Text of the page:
new (Temp + N) X(ABC); //placement construction


None of my three compilers would accept this.


What was the error?

You need #include <new> at the top (or possibly <new.h> for
pre-standard compilers). Then it should be accepted by any recent
compiler, and certainly MSVC6+, GCC 2.95+, etc.

Tom
--
C++ FAQ: http://www.parashift.com/c++-faq-lite/
C FAQ: http://www.eskimo.com/~scs/C-faq/top.html
Jul 22 '05 #14

P: n/a
"E. Robert Tisdale" <E.**************@jpl.nasa.gov> wrote in message news:<40************@jpl.nasa.gov>...
Peter Olcott wrote:
Of the 21 lines in Peter Olcott's posted program, only 6 were quoted
unmodified by Trollsdale.

If we ignore whitespace modifications, 10 lines were quoted unmodified
(less than half of the posted program). Is this a record?

Not to mention the fact that all of the supplied
modifications are wrong or irrelevant, and not helpful.
//
// Is there something wrong with my syntax for the
// Copy Constructor of an Array Element, or does
// the C++ language not support this?
//

#include <stdio.h>
#include <stdlib.h>

class X {

private:
// representation
int Data;
public:
X(void): Data(56) { } // default
X(const X& Y): Data(Y.Data) { } // Copy Constructor
// void Construct(const X& Y) { Data = Y.Data; };

// too late. *this already constructed
X& modify(const X& Y) { Data = Y.Data; return *this; }
};

int main(int argc, char* argv[]) {
X ABC;
X* Temp = (X*)malloc(sizeof(X)*10); // you shouldn't do this
for (int N = 0; N < 10; ++N) {

Temp[N] = ABC; // uses default assignment
Temp[N].modify(ABC);
}
free(Temp);
return 0;
}

Jul 22 '05 #15

P: n/a
> You need #include <new> at the top (or possibly <new.h> for
pre-standard compilers). Then it should be accepted by any recent
compiler, and certainly MSVC6+, GCC 2.95+, etc.


Okay Great, now two out of three compilers accept this, and
function correctly (invoking the object's copy constructor).

The problem is that I need it to work on ant AT&T 2.0, pre-template,
circa 1990 compiler. My whole purpose is to create std::vector for my
antique compiler.

I want to have a development machine that is reasonably functional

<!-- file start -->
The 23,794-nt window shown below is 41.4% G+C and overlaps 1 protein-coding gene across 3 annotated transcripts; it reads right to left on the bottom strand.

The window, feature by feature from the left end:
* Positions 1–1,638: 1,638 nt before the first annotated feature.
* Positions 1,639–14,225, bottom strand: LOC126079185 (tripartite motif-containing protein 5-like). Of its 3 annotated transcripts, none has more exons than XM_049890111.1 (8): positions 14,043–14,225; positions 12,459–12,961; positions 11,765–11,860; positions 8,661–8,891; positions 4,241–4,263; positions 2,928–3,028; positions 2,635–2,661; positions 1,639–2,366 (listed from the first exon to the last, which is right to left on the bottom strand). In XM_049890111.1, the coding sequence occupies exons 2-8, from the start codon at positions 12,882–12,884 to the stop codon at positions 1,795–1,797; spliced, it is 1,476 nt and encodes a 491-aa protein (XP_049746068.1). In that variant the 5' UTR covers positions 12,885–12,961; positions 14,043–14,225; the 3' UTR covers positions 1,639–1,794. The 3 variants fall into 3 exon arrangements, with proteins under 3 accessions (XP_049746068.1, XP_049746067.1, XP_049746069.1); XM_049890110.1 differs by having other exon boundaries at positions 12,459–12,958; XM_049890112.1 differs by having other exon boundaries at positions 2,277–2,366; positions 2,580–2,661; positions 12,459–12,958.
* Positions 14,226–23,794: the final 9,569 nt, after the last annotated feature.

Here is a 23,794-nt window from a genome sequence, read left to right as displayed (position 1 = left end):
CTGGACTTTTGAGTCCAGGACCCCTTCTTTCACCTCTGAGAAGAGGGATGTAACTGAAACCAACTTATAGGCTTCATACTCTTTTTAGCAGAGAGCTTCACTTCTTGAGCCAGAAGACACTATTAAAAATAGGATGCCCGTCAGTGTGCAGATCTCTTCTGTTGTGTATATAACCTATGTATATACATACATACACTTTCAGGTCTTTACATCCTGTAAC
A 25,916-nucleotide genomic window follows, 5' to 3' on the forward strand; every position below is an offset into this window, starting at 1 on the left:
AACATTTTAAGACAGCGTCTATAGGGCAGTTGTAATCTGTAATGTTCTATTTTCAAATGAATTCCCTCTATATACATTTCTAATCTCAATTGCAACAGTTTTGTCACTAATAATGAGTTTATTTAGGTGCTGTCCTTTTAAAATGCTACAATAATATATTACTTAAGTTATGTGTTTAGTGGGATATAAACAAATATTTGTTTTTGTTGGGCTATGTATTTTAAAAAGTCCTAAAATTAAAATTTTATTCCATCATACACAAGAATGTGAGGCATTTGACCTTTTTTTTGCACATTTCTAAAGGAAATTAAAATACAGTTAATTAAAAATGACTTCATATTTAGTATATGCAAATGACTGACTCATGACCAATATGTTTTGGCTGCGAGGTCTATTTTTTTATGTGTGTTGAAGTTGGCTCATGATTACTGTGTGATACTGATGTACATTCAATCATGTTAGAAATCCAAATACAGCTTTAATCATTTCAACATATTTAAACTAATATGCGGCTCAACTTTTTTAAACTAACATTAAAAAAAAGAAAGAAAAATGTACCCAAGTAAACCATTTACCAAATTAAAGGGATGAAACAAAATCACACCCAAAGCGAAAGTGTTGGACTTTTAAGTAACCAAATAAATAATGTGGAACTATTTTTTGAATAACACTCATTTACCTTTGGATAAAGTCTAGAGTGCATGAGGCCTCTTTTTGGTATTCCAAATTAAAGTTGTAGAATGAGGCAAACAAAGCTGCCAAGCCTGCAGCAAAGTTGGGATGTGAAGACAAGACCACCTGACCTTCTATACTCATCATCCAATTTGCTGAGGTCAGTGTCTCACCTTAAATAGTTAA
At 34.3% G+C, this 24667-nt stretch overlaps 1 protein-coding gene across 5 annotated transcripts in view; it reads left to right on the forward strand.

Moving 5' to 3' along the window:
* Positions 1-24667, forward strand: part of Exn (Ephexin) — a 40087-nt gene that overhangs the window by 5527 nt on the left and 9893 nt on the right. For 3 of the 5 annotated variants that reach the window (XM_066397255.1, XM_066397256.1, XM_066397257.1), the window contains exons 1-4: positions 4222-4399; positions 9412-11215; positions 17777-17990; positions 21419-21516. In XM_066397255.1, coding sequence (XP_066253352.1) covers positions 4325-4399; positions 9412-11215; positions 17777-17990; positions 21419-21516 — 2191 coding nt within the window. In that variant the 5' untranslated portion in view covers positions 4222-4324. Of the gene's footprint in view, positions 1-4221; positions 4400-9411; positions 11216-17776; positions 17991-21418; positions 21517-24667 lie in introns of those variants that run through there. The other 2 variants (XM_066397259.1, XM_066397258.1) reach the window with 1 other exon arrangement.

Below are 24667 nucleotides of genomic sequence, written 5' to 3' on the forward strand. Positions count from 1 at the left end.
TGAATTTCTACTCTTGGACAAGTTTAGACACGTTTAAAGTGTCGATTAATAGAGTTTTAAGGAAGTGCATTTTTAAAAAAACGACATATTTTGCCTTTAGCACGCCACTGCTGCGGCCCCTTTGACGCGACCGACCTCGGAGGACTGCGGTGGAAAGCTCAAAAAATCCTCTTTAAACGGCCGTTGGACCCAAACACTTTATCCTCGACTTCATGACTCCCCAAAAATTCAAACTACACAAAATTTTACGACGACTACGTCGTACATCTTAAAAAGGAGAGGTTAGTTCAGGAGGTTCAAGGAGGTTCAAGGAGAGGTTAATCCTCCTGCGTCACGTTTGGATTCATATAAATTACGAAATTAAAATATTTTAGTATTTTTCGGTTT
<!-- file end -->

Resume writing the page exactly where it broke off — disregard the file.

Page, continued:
and will fit in my pocket. The second requirement eliminates all
notebook computers and laptops. The first requirement
(when combined with the second requirement) eliminates
most everything besides HP Jornada, 690, 720, and 728.

None of these machines are Intel compatible, thus by themselves will not
run any compiler. When you add PocketDOS, you can now run any
software that runs on an 8088, this includes Borland Turbo C++ 1.0.
It runs on the Jornada's from 2.5 to 7.5 times faster than an 8088.

The major shortcoming of this old compiler is that lack of std::vector,
so I wrote one. Now All I need to do is to find the best way to copy
construct array elements. Do you have any ideas besides <placement new> ?


Jul 22 '05 #16

P: n/a

"Peter Olcott" <ol****@worldnet.att.net> wrote in message
news:QZ*********************@bgtnsc04-news.ops.worldnet.att.net...
Cy is correct.A vector obtains unitialized memory from an allocator, and initilizes each element, when appropriate, then initializes them using copy constructors with placement new. A default
constructor is
This came out garbled. It should say:

A vector obtains unitialized memory from an allocator, then initilizes each element, when appropriate, using copy constructors with placement new

Jonathan
I placed messages in every constructor and destructor of my class,
and had std::vector resize() itself. In both of my compilers the

number of elements constructed was one more than I asked for. This seems to
indicate that the compiler is somehow created an extra temporary
object.


Was the default constructor ever called by the implementation? It
shouldn't be -- that was my point.

Jonathan
Jul 22 '05 #17

P: n/a
> Was the default constructor ever called by the implementation? It
shouldn't be -- that was my point.

Jonathan

tom_usenet gave the the complete sytax and instructions on how
to use <placement new>. It worked perfectly on two of my
three compilers. It did not work on the antique compiler that
I am developing std::vector for. I need another solution because
this is the compiler where it needs to work. Pre-template
AT&T 2.0 Borland Turbo C++ 1.0, circa 1990.
Jul 22 '05 #18

P: n/a

"Peter Olcott" <ol****@worldnet.att.net> wrote in message
news:WB*********************@bgtnsc05-news.ops.worldnet.att.net...
Was the default constructor ever called by the implementation? It
shouldn't be -- that was my point.

Jonathan

tom_usenet gave the the complete sytax and instructions on how
to use <placement new>. It worked perfectly on two of my
three compilers. It did not work on the antique compiler that
I am developing std::vector for. I need another solution because
this is the compiler where it needs to work. Pre-template
AT&T 2.0 Borland Turbo C++ 1.0, circa 1990.


I looked more carefully at your original post. I see the problem
you're trying to solve is constructing objects on uninitialized
memory. (Sorry I didn't read it more carefully the first time -- I
mostly noticed the unusual syntax.)

Placement new is really the only portable way to do this. :(. Since
you're developing for a specific broken compiler, though, anything
which works, based on knowledge of the implementation, is fair game.